Designing a mindset intervention to help underrepresented students thrive in introductory college science courses
Hecht, Cameron A.
Latham, Anita G.
Buskirk, Ruth E.
Hansen, Debra R.
Yeager, David S.
University of Texas at Austin Population Research Center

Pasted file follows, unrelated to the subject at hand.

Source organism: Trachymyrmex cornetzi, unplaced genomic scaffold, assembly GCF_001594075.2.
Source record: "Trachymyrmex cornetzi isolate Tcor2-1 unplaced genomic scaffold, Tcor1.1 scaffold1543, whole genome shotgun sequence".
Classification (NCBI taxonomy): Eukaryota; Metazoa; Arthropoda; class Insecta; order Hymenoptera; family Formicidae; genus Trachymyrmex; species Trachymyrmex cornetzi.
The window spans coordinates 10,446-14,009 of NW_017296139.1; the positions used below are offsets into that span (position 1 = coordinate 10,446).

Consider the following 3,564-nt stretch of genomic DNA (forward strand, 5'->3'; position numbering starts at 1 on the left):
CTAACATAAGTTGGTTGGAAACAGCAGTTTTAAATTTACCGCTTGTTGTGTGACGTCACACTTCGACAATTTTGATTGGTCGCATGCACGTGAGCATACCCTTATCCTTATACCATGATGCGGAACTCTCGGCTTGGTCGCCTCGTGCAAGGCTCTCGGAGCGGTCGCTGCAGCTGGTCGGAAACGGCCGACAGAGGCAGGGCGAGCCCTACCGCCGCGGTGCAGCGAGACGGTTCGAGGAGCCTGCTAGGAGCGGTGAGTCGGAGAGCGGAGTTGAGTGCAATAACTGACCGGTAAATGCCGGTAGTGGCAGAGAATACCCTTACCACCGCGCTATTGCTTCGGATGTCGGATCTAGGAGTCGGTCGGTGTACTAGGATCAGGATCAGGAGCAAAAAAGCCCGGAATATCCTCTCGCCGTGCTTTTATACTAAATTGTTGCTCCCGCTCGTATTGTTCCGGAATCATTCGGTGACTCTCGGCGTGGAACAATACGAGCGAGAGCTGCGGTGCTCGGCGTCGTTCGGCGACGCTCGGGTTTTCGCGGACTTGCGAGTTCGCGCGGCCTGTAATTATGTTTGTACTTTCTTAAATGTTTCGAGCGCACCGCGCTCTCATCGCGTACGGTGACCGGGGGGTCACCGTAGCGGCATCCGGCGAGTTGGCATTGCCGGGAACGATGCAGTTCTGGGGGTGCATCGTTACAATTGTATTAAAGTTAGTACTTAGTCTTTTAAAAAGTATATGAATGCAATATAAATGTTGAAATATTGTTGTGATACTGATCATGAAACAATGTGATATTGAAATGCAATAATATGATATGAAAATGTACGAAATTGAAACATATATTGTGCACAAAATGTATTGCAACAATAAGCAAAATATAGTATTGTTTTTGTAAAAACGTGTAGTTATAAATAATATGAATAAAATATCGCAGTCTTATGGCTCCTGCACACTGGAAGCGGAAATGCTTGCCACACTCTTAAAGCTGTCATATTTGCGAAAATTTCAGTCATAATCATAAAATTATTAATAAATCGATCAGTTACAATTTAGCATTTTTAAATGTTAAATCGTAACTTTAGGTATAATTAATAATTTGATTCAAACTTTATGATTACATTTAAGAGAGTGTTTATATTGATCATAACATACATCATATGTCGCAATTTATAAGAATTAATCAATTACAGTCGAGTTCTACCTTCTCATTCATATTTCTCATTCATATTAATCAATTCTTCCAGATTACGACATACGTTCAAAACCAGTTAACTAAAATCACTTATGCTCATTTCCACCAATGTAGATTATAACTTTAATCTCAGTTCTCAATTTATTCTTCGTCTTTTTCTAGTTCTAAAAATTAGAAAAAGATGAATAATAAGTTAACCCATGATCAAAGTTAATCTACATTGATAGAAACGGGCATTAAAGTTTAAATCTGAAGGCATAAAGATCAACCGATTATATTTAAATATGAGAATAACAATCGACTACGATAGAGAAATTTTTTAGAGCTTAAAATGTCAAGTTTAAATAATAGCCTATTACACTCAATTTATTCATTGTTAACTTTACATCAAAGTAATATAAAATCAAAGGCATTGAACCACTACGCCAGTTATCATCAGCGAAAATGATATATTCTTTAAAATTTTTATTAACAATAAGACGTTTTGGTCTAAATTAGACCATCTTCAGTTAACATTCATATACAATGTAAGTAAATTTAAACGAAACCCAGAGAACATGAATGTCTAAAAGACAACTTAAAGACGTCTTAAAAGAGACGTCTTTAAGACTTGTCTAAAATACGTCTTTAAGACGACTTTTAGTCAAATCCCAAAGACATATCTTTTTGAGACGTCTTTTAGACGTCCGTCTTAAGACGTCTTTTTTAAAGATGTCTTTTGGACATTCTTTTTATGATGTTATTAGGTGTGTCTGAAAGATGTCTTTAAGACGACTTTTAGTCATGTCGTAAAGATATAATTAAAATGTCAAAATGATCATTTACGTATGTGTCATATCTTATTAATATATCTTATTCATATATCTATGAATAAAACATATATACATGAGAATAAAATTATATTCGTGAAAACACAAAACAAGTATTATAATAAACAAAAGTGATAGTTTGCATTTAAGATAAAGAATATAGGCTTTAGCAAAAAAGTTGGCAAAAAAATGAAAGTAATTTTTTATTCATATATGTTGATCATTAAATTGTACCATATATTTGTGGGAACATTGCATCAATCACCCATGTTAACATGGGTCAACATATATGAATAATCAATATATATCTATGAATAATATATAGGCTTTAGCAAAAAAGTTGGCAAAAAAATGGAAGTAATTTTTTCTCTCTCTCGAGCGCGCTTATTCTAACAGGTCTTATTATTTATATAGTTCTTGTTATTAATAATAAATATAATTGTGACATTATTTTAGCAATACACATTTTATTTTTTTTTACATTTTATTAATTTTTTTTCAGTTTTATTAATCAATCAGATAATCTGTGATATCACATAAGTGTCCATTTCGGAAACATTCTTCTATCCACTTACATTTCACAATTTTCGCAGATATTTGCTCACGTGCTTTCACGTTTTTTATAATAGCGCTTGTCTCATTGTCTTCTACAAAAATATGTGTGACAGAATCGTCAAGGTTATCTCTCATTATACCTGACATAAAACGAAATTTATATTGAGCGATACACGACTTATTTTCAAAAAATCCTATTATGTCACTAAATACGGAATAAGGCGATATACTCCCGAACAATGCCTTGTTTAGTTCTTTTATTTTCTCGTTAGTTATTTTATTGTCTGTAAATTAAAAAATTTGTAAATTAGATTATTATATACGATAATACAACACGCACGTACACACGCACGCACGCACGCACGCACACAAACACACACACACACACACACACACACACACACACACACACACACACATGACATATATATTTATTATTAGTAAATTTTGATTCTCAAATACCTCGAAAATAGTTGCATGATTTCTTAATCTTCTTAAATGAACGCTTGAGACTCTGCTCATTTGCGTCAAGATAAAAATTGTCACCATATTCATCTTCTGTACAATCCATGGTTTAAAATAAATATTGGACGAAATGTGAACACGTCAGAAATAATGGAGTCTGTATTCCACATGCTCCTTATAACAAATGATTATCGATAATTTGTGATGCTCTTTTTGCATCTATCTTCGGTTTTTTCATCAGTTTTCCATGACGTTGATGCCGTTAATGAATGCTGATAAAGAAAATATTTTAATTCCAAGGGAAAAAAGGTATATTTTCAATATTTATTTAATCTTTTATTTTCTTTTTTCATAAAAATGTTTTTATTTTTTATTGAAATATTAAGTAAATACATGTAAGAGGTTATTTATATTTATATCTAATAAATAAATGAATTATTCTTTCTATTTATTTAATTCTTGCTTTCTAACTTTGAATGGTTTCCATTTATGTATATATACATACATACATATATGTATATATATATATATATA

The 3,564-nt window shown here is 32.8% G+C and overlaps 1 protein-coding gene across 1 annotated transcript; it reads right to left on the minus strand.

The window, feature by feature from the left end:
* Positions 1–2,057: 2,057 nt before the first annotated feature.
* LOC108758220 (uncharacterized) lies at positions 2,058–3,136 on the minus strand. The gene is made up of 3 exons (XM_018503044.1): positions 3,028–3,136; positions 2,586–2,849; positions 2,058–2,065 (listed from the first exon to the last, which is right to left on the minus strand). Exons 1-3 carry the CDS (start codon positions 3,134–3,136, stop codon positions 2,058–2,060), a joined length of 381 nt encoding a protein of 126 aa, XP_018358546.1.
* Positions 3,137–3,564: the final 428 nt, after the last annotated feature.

Demand for professionals with skills in science, technology, engineering and mathematics (STEM) fields continues to grow in the United States. But many undergraduate STEM majors, especially underrepresented minority and first-generation college students, drop out or change majors before graduating. Students’ mindsets, or their assumptions, beliefs, or perspectives that shape how they interpret and respond to their academic environment, are potential barriers to success. Mindset interventions have shown promise for improving undergraduate students’ academic outcomes and promoting diversity in STEM. However, mindset interventions need to be customized to maximize their impact. PRC postdoctoral fellow Cameron Hecht and PRC faculty scholar David Yeager, along with UT Austin biology instructor collaborators, designed a protocol to develop customized peer-modeled mindset interventions for specific college courses, in which current students hear from former students about the changes in thinking that helped them to be successful. Using the protocol, the authors designed an intervention for introductory biology and found that it improved students’ experiences and outcomes in the course, particularly among students who have been historically underrepresented in the STEM fields. These findings highlight the positive impact of students hearing the right story at the right time from a trusted source.